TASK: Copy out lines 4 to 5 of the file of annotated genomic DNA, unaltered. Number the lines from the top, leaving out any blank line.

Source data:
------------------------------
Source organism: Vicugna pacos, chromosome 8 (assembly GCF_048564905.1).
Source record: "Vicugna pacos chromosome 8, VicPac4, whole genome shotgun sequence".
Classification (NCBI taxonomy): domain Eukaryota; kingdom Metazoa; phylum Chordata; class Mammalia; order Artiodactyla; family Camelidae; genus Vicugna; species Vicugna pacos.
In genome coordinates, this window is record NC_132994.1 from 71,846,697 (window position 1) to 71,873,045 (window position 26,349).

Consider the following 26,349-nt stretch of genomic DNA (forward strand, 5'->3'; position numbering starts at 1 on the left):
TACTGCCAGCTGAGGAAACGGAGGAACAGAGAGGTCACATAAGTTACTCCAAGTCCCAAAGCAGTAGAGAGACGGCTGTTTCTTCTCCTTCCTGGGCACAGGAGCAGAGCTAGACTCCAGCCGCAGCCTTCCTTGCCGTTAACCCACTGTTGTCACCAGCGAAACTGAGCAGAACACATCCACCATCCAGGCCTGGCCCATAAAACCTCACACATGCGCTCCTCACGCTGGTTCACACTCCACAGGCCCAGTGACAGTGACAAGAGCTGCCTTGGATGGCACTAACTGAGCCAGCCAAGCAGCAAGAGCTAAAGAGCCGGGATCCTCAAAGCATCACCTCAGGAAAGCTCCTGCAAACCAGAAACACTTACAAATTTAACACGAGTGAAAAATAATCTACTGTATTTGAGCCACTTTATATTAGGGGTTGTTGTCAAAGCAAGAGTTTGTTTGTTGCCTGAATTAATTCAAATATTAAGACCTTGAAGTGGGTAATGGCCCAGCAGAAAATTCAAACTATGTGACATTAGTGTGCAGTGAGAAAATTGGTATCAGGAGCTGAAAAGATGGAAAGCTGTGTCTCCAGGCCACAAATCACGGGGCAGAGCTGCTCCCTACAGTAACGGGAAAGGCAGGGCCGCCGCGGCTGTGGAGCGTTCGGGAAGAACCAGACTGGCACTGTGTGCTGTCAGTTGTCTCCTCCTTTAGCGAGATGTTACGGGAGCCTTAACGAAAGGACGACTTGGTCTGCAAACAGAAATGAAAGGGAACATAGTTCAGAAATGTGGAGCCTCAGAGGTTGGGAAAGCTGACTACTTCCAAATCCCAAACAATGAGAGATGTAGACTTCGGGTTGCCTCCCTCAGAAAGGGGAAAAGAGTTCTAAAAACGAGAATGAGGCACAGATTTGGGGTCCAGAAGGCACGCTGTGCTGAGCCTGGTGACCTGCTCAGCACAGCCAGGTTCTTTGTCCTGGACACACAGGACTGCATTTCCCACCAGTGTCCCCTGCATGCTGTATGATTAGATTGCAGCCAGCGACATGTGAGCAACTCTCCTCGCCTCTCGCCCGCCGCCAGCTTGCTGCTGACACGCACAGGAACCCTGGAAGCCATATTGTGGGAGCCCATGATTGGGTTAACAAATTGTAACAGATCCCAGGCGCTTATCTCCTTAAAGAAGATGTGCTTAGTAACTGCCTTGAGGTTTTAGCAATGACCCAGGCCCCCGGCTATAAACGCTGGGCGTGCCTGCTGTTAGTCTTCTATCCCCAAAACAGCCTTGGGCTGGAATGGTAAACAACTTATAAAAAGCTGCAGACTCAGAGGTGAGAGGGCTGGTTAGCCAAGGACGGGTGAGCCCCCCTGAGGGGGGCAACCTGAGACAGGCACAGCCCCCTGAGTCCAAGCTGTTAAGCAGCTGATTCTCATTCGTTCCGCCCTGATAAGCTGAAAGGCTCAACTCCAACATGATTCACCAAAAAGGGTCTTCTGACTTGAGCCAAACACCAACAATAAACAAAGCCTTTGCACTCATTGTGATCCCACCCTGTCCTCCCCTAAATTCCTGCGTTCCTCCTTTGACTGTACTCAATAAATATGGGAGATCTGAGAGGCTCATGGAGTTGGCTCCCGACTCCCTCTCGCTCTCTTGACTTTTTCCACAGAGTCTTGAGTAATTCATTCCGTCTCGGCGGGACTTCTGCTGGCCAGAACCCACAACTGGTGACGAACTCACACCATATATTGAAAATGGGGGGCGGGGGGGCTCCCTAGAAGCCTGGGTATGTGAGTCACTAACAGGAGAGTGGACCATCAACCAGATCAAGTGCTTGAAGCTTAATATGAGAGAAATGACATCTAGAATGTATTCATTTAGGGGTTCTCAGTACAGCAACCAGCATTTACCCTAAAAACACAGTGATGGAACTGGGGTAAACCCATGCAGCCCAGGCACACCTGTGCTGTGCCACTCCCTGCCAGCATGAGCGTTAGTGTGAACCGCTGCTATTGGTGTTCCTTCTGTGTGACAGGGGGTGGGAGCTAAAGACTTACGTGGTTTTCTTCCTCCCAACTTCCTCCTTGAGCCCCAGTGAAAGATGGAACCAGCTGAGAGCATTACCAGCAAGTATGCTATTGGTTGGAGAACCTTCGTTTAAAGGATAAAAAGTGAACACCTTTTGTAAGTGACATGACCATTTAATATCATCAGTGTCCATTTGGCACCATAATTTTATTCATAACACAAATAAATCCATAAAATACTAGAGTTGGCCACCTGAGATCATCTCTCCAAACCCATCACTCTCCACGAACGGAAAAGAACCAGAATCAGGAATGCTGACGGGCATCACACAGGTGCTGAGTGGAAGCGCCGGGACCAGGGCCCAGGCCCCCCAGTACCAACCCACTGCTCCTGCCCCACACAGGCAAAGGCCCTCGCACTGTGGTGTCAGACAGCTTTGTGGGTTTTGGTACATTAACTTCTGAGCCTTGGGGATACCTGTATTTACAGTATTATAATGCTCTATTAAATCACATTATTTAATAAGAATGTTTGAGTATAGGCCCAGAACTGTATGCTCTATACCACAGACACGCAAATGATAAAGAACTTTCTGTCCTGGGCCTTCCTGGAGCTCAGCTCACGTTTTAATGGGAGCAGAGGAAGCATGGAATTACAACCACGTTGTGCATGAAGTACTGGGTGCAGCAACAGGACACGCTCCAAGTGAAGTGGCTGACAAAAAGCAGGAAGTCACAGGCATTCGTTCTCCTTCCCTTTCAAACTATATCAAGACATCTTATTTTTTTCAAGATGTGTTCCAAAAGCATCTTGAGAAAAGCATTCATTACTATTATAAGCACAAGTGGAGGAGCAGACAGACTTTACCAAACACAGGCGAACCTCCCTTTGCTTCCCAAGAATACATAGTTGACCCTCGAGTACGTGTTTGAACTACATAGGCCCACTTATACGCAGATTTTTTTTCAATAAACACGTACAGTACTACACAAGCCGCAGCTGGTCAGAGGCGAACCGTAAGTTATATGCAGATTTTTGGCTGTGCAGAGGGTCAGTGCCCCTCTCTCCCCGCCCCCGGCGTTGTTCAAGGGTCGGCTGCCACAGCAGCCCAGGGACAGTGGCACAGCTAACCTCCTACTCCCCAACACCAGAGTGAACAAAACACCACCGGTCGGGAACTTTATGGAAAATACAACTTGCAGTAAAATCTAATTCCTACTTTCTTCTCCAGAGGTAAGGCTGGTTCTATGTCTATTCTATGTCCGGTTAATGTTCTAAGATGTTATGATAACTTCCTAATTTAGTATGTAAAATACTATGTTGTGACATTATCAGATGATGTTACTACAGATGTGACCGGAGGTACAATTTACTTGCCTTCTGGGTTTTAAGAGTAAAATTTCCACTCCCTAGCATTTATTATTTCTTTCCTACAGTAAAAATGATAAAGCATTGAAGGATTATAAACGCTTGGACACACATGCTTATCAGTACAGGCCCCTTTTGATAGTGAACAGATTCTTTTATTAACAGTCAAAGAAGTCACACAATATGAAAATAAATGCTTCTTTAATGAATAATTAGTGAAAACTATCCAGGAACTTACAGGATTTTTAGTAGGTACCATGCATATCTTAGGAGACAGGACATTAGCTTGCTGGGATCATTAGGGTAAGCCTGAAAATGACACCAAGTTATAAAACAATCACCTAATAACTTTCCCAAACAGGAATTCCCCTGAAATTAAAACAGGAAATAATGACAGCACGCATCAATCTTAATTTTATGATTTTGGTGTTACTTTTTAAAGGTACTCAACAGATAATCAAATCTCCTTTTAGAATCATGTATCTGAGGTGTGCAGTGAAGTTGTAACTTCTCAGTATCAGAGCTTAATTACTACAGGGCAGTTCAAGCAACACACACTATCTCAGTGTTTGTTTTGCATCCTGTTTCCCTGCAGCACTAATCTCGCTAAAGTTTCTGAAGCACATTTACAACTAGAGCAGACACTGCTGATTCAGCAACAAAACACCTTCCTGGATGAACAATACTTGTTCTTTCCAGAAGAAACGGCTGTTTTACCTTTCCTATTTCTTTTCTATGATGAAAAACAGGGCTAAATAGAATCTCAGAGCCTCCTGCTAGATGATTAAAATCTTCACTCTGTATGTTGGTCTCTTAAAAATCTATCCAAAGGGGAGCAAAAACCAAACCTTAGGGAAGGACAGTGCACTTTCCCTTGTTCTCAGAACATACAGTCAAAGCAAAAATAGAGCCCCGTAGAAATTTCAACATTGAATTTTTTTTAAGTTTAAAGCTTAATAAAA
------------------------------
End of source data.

In genome coordinates, this window is record NC_132994.1 from 71,846,697 (window position 1) to 71,873,045 (window position 26,349).

Consider the following 26,349-nt stretch of genomic DNA (forward strand, 5'->3'; position numbering starts at 1 on the left):